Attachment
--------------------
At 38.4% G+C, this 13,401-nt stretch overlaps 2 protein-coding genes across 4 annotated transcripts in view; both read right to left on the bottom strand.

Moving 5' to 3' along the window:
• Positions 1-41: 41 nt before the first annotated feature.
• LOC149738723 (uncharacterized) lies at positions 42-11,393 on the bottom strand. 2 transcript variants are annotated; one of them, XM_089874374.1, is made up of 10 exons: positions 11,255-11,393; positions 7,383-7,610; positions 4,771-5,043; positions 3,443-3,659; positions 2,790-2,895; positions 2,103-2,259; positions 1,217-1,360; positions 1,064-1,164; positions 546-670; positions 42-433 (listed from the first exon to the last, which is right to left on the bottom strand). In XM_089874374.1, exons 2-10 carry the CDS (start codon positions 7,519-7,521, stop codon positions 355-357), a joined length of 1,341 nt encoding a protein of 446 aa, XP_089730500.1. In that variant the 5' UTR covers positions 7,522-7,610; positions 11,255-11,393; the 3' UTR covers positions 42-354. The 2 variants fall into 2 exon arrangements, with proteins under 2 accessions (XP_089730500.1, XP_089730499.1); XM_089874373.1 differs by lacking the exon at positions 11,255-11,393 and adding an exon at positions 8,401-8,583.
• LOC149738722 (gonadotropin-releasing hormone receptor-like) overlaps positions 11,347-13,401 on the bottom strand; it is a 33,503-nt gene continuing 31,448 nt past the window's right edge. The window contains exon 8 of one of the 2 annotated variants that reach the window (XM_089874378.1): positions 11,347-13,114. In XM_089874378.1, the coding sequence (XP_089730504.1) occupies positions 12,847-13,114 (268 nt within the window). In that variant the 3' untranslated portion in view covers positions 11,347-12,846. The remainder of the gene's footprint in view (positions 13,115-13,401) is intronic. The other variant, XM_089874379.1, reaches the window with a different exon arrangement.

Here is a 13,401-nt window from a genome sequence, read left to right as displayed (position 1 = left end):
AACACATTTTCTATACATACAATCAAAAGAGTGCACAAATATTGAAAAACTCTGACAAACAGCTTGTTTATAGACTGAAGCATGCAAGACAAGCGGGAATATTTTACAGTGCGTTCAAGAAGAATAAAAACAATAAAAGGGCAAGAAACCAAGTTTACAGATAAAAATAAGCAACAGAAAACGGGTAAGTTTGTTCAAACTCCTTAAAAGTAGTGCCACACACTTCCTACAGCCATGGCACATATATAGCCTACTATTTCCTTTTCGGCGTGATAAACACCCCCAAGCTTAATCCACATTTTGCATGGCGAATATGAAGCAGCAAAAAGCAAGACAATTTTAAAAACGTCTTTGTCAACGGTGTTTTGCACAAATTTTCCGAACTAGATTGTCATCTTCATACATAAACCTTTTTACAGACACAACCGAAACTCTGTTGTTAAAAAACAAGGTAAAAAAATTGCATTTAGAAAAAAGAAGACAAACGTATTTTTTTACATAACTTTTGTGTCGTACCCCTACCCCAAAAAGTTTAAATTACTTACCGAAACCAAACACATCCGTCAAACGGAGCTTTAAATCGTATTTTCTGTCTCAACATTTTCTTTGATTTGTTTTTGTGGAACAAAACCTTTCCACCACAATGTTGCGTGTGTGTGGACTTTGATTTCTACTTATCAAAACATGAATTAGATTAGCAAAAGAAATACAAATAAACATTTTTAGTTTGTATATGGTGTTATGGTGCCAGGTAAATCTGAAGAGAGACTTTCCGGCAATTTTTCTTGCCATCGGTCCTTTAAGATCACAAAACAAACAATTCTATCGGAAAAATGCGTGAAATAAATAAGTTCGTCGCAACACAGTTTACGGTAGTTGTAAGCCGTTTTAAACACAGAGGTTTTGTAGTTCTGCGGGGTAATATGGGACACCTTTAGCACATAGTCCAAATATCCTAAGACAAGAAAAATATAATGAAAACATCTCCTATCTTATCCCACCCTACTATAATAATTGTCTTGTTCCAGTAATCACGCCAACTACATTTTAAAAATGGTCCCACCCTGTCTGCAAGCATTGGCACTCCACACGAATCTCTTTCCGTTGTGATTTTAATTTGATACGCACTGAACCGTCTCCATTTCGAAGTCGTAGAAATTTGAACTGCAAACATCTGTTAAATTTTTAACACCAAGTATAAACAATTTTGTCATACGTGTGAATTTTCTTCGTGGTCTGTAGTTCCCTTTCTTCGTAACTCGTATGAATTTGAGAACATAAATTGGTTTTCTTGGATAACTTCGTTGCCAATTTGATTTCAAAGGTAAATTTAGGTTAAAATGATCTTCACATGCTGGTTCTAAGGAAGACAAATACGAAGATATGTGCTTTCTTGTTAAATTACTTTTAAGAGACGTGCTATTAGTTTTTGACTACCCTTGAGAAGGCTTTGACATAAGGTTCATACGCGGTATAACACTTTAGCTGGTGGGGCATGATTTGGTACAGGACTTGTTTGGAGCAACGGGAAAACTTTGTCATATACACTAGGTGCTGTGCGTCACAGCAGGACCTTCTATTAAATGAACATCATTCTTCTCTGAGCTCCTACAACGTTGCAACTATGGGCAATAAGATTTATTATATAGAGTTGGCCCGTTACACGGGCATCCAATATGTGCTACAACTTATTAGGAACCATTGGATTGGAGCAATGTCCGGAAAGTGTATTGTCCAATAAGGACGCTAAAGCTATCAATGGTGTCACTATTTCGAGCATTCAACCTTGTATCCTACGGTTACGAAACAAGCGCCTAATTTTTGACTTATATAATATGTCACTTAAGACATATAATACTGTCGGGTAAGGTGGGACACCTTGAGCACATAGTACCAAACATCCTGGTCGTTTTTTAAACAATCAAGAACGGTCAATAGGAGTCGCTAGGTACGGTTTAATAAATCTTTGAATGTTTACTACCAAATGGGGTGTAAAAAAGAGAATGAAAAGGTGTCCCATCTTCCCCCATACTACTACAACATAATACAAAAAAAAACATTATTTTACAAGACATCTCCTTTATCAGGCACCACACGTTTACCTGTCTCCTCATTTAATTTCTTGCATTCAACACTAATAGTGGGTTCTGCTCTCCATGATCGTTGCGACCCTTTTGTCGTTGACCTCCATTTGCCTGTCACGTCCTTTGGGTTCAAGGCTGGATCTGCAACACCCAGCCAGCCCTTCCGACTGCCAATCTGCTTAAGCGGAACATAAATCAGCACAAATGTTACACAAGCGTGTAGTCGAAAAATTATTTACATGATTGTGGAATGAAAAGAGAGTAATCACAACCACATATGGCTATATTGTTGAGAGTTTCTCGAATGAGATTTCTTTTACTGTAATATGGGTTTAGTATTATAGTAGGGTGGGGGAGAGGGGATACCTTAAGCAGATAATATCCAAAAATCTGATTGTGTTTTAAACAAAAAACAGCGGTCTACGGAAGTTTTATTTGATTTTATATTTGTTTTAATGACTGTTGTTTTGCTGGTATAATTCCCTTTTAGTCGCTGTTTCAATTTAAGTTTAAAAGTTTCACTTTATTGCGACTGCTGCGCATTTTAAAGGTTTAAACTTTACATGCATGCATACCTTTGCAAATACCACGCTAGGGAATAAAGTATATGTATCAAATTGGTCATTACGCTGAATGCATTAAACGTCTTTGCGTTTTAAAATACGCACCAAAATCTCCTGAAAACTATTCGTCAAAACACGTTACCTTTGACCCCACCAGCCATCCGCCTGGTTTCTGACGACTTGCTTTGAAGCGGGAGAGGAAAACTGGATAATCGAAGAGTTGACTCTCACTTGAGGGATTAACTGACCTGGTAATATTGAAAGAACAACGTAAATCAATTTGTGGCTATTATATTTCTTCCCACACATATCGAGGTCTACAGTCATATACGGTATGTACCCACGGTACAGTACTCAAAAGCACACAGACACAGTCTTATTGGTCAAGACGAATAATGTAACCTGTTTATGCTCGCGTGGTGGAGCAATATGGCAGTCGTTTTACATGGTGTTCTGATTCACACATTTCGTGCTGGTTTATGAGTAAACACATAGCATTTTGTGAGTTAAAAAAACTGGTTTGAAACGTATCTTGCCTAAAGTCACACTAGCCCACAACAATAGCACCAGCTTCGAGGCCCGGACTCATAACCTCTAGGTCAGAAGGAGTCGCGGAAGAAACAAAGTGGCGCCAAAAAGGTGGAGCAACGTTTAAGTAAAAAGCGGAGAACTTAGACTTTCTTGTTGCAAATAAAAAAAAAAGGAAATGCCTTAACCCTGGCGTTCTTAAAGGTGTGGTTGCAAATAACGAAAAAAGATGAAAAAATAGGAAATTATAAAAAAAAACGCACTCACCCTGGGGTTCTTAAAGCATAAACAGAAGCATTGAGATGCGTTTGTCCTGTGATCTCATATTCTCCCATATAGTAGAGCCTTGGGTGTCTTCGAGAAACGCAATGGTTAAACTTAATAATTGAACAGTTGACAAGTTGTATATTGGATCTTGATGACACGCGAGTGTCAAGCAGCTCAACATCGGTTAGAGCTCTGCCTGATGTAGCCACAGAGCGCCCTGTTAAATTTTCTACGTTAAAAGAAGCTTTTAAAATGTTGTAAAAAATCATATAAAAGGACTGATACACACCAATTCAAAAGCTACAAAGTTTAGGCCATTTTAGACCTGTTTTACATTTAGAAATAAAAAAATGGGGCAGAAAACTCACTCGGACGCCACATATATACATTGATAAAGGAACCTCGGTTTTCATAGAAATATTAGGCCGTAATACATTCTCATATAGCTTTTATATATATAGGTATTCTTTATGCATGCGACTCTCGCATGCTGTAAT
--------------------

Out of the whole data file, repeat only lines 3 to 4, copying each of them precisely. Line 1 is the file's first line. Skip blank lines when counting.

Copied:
• Positions 1-41: 41 nt before the first annotated feature.
• LOC149738723 (uncharacterized) lies at positions 42-11,393 on the bottom strand. 2 transcript variants are annotated; one of them, XM_089874374.1, is made up of 10 exons: positions 11,255-11,393; positions 7,383-7,610; positions 4,771-5,043; positions 3,443-3,659; positions 2,790-2,895; positions 2,103-2,259; positions 1,217-1,360; positions 1,064-1,164; positions 546-670; positions 42-433 (listed from the first exon to the last, which is right to left on the bottom strand). In XM_089874374.1, exons 2-10 carry the CDS (start codon positions 7,519-7,521, stop codon positions 355-357), a joined length of 1,341 nt encoding a protein of 446 aa, XP_089730500.1. In that variant the 5' UTR covers positions 7,522-7,610; positions 11,255-11,393; the 3' UTR covers positions 42-354. The 2 variants fall into 2 exon arrangements, with proteins under 2 accessions (XP_089730500.1, XP_089730499.1); XM_089874373.1 differs by lacking the exon at positions 11,255-11,393 and adding an exon at positions 8,401-8,583.